The reason for limiting collateral estoppel in this context, as explained by the Groves court, is that information needed to decide the merits of the request to set aside the default may well require compelled testimony from the opposing party regarding its efforts to serve the summons and complaint. (See Groves v. Peterson, supra, 100 Cal.App.4th at pp. 667--668). In marked contrast, the question of the reasonable amount of attorney fees incurred by a prevailing party in litigation is typically determined based on declarations submitted by the parties and their counsel, as it was here. Absent exceptional circumstances indicating there was no opportunity for a full presentation of the issue in the context of the motion for fees, such a determination meets the "actually litigated" requirement for application of collateral estoppel. (See Barker v. Hull (1987) 191 Cal.App.3d 221, 226 ["while the party urging the estoppel must prove that the issue was actually litigated and that evidence was not restricted, he need not establish that any particular type of evidence, such as oral testimony, was presented"]; see also Benasra v. Mitchell (2002) 96 Cal.App.4th 96, 113 ["'collateral estoppel should not be applied if there was no opportunity for a full presentation of the issue in the first proceeding'"].)
Jackson v. Yarbray, 179 Cal.App.4th 75, 95 (2009). Jackson suggests that "restricts" means that there was not an opportunity for a full presentation of the issue within the procedural framework of the particular motion. See id.
In deciding a motion to dismiss for failure to state a claim, a court may consider the allegations in the complaint, documents attached to the complaint, evidence that may be judicially noticed, and external documents that are "incorporated by reference" in the complaint. See Knievel v. ESPN, 393 F.3d 1068, 1076 (9th Cir. 2005); Lee, 250 F.3d at 688-89; cf. Qualcomm, Inc. v. Certain Underwriters at Lloyd's, London, 161 Cal.App.4th 184, 188 n.1 (2008) (stating similar rules for general demurrer). It is unknown how the presence of additional evidence would be necessary for determining whether a complaint states a viable claim, or how the absence of other types of evidence would prevent a full presentation of that issue. It is not sufficiently clear that the Order would have no collateral estoppel effect such that denial of the Rule 54(b) would be appropriate.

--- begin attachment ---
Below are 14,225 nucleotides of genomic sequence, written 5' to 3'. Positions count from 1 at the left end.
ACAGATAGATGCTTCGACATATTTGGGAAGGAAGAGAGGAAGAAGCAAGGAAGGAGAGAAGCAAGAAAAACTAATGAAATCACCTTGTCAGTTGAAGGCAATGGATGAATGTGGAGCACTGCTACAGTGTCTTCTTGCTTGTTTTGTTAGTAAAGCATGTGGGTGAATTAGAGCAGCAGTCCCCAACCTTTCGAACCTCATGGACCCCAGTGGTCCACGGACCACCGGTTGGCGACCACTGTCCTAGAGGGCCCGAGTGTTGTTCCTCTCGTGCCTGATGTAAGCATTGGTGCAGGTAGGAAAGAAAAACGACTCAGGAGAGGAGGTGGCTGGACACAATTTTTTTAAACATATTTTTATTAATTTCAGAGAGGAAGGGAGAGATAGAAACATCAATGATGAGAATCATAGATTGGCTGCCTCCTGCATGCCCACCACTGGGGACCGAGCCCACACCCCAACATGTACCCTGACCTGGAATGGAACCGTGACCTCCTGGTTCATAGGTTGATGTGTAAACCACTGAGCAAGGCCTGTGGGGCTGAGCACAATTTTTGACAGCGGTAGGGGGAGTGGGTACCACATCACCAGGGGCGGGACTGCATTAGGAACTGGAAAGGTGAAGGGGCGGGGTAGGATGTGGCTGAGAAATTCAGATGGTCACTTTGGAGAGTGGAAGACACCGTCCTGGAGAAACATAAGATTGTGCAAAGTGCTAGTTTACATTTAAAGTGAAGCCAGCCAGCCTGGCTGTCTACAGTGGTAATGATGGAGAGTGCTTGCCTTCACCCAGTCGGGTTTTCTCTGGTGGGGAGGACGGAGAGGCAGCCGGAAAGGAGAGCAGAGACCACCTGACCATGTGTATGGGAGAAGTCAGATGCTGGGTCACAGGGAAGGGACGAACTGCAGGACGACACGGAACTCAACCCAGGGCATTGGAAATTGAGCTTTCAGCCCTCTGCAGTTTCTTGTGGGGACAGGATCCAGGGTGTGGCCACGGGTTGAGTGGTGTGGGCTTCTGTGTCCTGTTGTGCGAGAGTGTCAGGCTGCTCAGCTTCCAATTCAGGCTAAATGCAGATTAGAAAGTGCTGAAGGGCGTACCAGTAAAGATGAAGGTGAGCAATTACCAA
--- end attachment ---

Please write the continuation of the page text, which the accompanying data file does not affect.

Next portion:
As discussed above, the causes of action that the Order dismissed have distinct and separate factual bases than causes of action that remain. The case contains separate claims and it is not apparent that the Ninth Circuit would have to review the same claims twice or that it would be advisable for the Ninth Circuit to review all of the separate claims in one appeal. A final judgment on these claims would make this case less cumbersome. Additionally, the Order dismissed the claims on substantive grounds -- the allegations and the documents incorporated by reference affirmatively show no deliberate indifference or ratification by CUSD. Finally, Garcia does not challenge CUSD's characterization that she is attempting to relitigate issues in state court that this Court has already decided. Cf. Continental Airlines, 819 F.2d at 1525. As such, the Court concludes that there is no just reason for delay in finalizing the Order. The Court will grant the CUSD's motion.
Accordingly, IT IS HEREBY ORDERED that:
1. CUSD's Rule 54(b) motion is GRANTED; and
2. The Court's rulings in the Court's September 18, 2009, order on Defendants' motion to dismiss Plaintiff's first amended complaint (Court's Docket Doc. No. 228) as to the first, second, third, fourth, sixth, seventh, and twelfth causes of action alleged against CUSD are final for purposes of Rule 54(b).
IT IS SO ORDERED.